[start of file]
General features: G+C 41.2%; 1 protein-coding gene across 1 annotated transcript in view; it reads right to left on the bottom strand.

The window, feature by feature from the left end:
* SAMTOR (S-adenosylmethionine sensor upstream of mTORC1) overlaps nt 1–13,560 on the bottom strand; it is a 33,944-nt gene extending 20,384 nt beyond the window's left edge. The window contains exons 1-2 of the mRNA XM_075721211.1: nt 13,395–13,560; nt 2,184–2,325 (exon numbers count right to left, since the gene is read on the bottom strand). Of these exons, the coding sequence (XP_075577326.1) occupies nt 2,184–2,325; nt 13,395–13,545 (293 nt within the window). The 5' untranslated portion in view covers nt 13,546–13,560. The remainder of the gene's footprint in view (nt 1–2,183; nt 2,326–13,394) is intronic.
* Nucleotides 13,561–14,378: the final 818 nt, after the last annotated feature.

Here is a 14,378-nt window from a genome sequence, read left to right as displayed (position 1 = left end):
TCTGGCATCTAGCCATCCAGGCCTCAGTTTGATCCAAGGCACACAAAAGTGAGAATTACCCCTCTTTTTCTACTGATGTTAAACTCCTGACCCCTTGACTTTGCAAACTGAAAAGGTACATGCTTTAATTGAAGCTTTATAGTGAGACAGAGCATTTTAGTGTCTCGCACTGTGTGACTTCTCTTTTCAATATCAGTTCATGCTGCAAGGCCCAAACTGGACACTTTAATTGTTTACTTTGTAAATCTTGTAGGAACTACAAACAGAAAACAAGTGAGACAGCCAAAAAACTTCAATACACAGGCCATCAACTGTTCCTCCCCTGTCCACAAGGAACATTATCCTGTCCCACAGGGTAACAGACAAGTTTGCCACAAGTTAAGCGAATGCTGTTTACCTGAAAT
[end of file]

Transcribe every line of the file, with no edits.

General features: G+C 41.2%; 1 protein-coding gene across 1 annotated transcript in view; it reads right to left on the bottom strand.

The window, feature by feature from the left end:
* SAMTOR (S-adenosylmethionine sensor upstream of mTORC1) overlaps nt 1–13,560 on the bottom strand; it is a 33,944-nt gene extending 20,384 nt beyond the window's left edge. The window contains exons 1-2 of the mRNA XM_075721211.1: nt 13,395–13,560; nt 2,184–2,325 (exon numbers count right to left, since the gene is read on the bottom strand). Of these exons, the coding sequence (XP_075577326.1) occupies nt 2,184–2,325; nt 13,395–13,545 (293 nt within the window). The 5' untranslated portion in view covers nt 13,546–13,560. The remainder of the gene's footprint in view (nt 1–2,183; nt 2,326–13,394) is intronic.
* Nucleotides 13,561–14,378: the final 818 nt, after the last annotated feature.

Here is a 14,378-nt window from a genome sequence, read left to right as displayed (position 1 = left end):
TCTGGCATCTAGCCATCCAGGCCTCAGTTTGATCCAAGGCACACAAAAGTGAGAATTACCCCTCTTTTTCTACTGATGTTAAACTCCTGACCCCTTGACTTTGCAAACTGAAAAGGTACATGCTTTAATTGAAGCTTTATAGTGAGACAGAGCATTTTAGTGTCTCGCACTGTGTGACTTCTCTTTTCAATATCAGTTCATGCTGCAAGGCCCAAACTGGACACTTTAATTGTTTACTTTGTAAATCTTGTAGGAACTACAAACAGAAAACAAGTGAGACAGCCAAAAAACTTCAATACACAGGCCATCAACTGTTCCTCCCCTGTCCACAAGGAACATTATCCTGTCCCACAGGGTAACAGACAAGTTTGCCACAAGTTAAGCGAATGCTGTTTACCTGAAAT